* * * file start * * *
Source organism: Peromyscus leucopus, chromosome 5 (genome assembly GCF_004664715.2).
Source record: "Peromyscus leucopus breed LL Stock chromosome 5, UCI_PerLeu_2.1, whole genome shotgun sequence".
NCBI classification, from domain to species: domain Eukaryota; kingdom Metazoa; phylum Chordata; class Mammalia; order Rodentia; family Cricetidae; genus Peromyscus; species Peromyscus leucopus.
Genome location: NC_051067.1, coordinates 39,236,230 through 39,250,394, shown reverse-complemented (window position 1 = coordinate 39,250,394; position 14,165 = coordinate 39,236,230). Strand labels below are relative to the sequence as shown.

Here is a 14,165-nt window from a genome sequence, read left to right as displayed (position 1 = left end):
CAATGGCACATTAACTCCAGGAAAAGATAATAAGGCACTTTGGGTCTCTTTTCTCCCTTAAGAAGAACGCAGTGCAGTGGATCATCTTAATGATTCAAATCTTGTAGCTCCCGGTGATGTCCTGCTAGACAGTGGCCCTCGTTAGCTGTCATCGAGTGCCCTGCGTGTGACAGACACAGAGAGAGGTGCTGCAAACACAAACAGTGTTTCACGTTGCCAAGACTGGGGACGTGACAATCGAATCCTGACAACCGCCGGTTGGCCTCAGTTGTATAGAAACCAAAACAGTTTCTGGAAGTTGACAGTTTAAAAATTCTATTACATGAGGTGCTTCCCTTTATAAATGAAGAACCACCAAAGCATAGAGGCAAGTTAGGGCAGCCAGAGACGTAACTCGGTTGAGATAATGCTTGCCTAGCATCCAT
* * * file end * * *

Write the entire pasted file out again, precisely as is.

Source organism: Peromyscus leucopus, chromosome 5 (genome assembly GCF_004664715.2).
Source record: "Peromyscus leucopus breed LL Stock chromosome 5, UCI_PerLeu_2.1, whole genome shotgun sequence".
NCBI classification, from domain to species: domain Eukaryota; kingdom Metazoa; phylum Chordata; class Mammalia; order Rodentia; family Cricetidae; genus Peromyscus; species Peromyscus leucopus.
Genome location: NC_051067.1, coordinates 39,236,230 through 39,250,394, shown reverse-complemented (window position 1 = coordinate 39,250,394; position 14,165 = coordinate 39,236,230). Strand labels below are relative to the sequence as shown.

Here is a 14,165-nt window from a genome sequence, read left to right as displayed (position 1 = left end):
CAATGGCACATTAACTCCAGGAAAAGATAATAAGGCACTTTGGGTCTCTTTTCTCCCTTAAGAAGAACGCAGTGCAGTGGATCATCTTAATGATTCAAATCTTGTAGCTCCCGGTGATGTCCTGCTAGACAGTGGCCCTCGTTAGCTGTCATCGAGTGCCCTGCGTGTGACAGACACAGAGAGAGGTGCTGCAAACACAAACAGTGTTTCACGTTGCCAAGACTGGGGACGTGACAATCGAATCCTGACAACCGCCGGTTGGCCTCAGTTGTATAGAAACCAAAACAGTTTCTGGAAGTTGACAGTTTAAAAATTCTATTACATGAGGTGCTTCCCTTTATAAATGAAGAACCACCAAAGCATAGAGGCAAGTTAGGGCAGCCAGAGACGTAACTCGGTTGAGATAATGCTTGCCTAGCATCCAT